The parent of Dunkin’ Donuts and Baskin-Robbins on Thursday downgraded its guidance for 2015, citing macroeconomic pressures on consumers and declining sales of packaged coffee as trends that will continue into the new year and affect sales.
Canton, Mass.-based Dunkin’ Brands Group Inc. projected that same-store sales will rise between 1 percent and 3 percent for the primary Dunkin’ Donuts brand in the U.S. in 2015. That compares with earlier 2015 projections of a 2-percent to 4-percent increase in same-store sales for the brand.
The company expects same-store sales for its Baskin-Robbins chain to rise between 1 percent and 3 percent next year.
Dunkin’ expects overall revenue growth of between 5 percent and 7 percent next year, compared with earlier projections of an increase between 6 percent to 8 percent.
The company also expects Dunkin’ Donuts same-store sales for 2014 to disappoint, likely rising 1.4 percent in the U.S. for the full fiscal year, compared with earlier projections of a 2-percent to 3-percent increase. The fourth quarter and full fiscal year results are scheduled for release on Feb. 5.
“This has been a challenging year for our businesses,” said Nigel Travis, chair and chief executive of Dunkin’ Brands, in a statement. “We are pleased that Dunkin’ Donuts’ 2014 U.S. comparable store sales and transactions remain positive, although not as positive as we hoped because of continued pressure on the consumer and decelerating sales of packaged coffee in our restaurants. We expect those trends to continue into next year.”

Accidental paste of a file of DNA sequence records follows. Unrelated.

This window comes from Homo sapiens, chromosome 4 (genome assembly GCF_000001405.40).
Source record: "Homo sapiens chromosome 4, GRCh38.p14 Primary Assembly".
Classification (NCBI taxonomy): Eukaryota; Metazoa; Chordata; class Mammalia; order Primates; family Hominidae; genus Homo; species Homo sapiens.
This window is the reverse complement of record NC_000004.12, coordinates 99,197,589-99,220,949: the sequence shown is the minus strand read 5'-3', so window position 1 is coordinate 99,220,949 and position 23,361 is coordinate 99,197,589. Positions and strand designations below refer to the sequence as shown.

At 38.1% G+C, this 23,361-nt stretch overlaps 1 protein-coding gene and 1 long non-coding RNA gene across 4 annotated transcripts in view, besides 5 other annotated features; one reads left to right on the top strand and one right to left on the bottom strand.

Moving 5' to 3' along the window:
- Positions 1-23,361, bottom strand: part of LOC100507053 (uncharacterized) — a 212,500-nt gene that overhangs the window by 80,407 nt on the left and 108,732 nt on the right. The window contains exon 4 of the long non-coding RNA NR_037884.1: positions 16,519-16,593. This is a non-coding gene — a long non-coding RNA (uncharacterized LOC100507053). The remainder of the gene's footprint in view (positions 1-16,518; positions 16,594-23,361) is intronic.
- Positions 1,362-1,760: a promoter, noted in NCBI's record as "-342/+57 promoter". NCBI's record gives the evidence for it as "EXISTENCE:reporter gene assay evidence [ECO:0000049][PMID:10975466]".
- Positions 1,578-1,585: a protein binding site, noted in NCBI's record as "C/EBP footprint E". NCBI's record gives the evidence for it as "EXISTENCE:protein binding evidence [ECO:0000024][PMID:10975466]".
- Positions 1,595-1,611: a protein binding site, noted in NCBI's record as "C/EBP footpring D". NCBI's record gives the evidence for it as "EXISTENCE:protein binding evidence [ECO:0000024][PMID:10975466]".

In October, Dunkin’ Brands officials had warned they might struggle to meet same-store sales targets for next year after reporting a less-than-expected 2 percent increase in same-store sales for the primary coffee-and-donut brand in the September-ended third quarter.
On the upside, however, Dunkin’ Donuts is expecting to finish 2014 with close to 410 new units open, the top end of its development target for the year.
Next year in the U.S., Dunkin’ Donuts will add an expected 410 to 440 net new restaurants, and Baskin-Robbins U.S. will add between five and 10 net new units, the company said. Two hundred to 300 net new restaurants are projected across the two brands internationally.
The company is not backing off its long-term projections of more than 17,000 potential Dunkin’ Donuts across the U.S., and more than 30,000 units for both brands globally.
Travis said the company is still working on retooling the businesses internationally, but joint ventures in Korea and Japan remain under pressure, which he said would negatively impact results next year.
Still, Travis said, “We are committed to returning to double-digit growth in the subsequent years.”
For the full year 2014, earnings per share are expected to be between $1.75 and $1.76, the company said. Next year, adjusted earnings per share are projected to be between $1.88 to $1.91.
Wall Street analysts expressed disappointment with the dampened projections in reports released Thursday.
David Tarantino, associate director of research at Baird Equity Research, said Dunkin’ Donuts’ challenges in the U.S. could also likely be blamed on heightened competition and weak K-cup sales. Easier comparisons in upcoming quarters may help, he noted, as well as the possible tailwind from improving macro conditions helped by lower gas prices.
Mark Kalinowski, managing director, restaurants at Janney Capital Markets, said Dunkin’ Donuts has strong long-term growth prospects as the mostly East Coast brand moves west of the Mississippi River. Coffee concepts also tend to have high-frequency customers.
Baskin-Robbins, however, may see a significant competitive threat with the rise of self-serve frozen yogurt concepts, he noted.
While improved same-store sales are expected for the fourth quarter across the industry, Kalinowski added, “This is further evidence that this is not a ‘rising tide lifting all boats’ type of situation.”
Dunkin’ Brands mostly franchises more than 11,000 Dunkin’ Donuts and 7,400 Baskin-Robbins locations around the world.